The government’s first attempt to introduce an online divorce system has been “extremely successful” according to Her Majesty’s Courts and Tribunals Service (HMCTS).
Plans for the service were announced by President of the Family Division Sir James Munby in 2016 and a pilot scheme was launched earlier this year at the East Midlands Divorce Centre in Nottingham.
HMCTS claims that feedback from this trial run has been very positive. This week, Divorce Service Manager Adam Lennon wrote that it has helped to “build confidence in the design of the system before we … extend the pilot to a wider audience”.
Lennon said one of the main issues people seeking for a divorce without legal representation face is the D8 ‘Apply for a Divorce’ form. He claimed that as many as 40 per cent of applications were “rejected due to forms being completed incorrectly”. In order to combat this problem, the online system “looks very different to the D8 form” as it “tailors questions based on the individual’s circumstances and adapts the questions it asks based on their answers provided”.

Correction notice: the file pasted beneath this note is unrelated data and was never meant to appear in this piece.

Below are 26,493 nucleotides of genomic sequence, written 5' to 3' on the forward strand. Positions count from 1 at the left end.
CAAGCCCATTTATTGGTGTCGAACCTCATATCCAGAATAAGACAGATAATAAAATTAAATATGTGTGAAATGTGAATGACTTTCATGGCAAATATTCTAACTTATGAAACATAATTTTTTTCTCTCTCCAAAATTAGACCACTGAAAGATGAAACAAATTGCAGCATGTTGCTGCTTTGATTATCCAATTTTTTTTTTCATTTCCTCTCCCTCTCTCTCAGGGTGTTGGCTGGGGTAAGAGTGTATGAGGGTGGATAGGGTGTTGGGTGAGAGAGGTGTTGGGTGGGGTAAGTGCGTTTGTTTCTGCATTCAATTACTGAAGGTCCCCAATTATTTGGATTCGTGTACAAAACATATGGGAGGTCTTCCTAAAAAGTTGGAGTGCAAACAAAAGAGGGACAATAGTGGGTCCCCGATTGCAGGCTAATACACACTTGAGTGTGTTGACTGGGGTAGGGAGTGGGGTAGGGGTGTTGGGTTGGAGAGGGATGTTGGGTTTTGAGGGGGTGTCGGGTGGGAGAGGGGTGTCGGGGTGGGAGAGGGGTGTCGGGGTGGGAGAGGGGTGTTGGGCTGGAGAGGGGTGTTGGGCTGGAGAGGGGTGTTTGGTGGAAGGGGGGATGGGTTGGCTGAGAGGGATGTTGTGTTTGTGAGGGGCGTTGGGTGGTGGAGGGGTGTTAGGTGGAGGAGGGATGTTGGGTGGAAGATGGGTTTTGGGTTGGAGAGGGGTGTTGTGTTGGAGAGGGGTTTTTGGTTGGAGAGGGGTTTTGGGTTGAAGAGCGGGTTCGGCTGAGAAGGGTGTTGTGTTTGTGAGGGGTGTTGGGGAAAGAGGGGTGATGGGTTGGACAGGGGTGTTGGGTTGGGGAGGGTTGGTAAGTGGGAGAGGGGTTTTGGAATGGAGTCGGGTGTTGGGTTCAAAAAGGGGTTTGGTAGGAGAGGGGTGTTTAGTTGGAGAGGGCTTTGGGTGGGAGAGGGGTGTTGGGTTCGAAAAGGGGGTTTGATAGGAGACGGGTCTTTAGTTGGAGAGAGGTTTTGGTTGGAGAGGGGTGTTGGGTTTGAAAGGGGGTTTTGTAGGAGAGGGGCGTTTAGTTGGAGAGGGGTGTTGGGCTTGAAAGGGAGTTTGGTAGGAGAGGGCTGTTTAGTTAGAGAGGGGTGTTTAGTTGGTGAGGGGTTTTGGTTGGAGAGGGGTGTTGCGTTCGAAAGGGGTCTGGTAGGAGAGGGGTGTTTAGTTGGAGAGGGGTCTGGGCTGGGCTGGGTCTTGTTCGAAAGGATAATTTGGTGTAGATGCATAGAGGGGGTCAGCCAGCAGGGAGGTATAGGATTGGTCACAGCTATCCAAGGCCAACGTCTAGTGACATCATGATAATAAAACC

This new approach had been “extremely successful” with users, he insisted. One man who filed his divorce petition this way said it was “nice to see a system that works and was easy to follow”. Meanwhile a female user described it as “marvellous, pain free and less stressful than the paper form”.
In order to assess the potential of online divorce, Lennon gathered opinions about it from various legal practitioners. One of them told him that the service “cannot come soon enough” as it would “undoubtedly improve access to justice [and] an additional platform for those most vulnerable to break away from an abusive marriage”.
Despite this positive reaction, the government has a chequered history with online divorce systems. Early last year, the Ministry of Justice had to issue an apology because an error on the online Form E financial disclosure document was not spotted for several months. Thousands of couples could have ended up with an unfair divorce settlement as a result of the mistake.
Read Adam Lennon’s full report here.
Photo by Rachel Johnson via Flickr under a Creative Commons licence.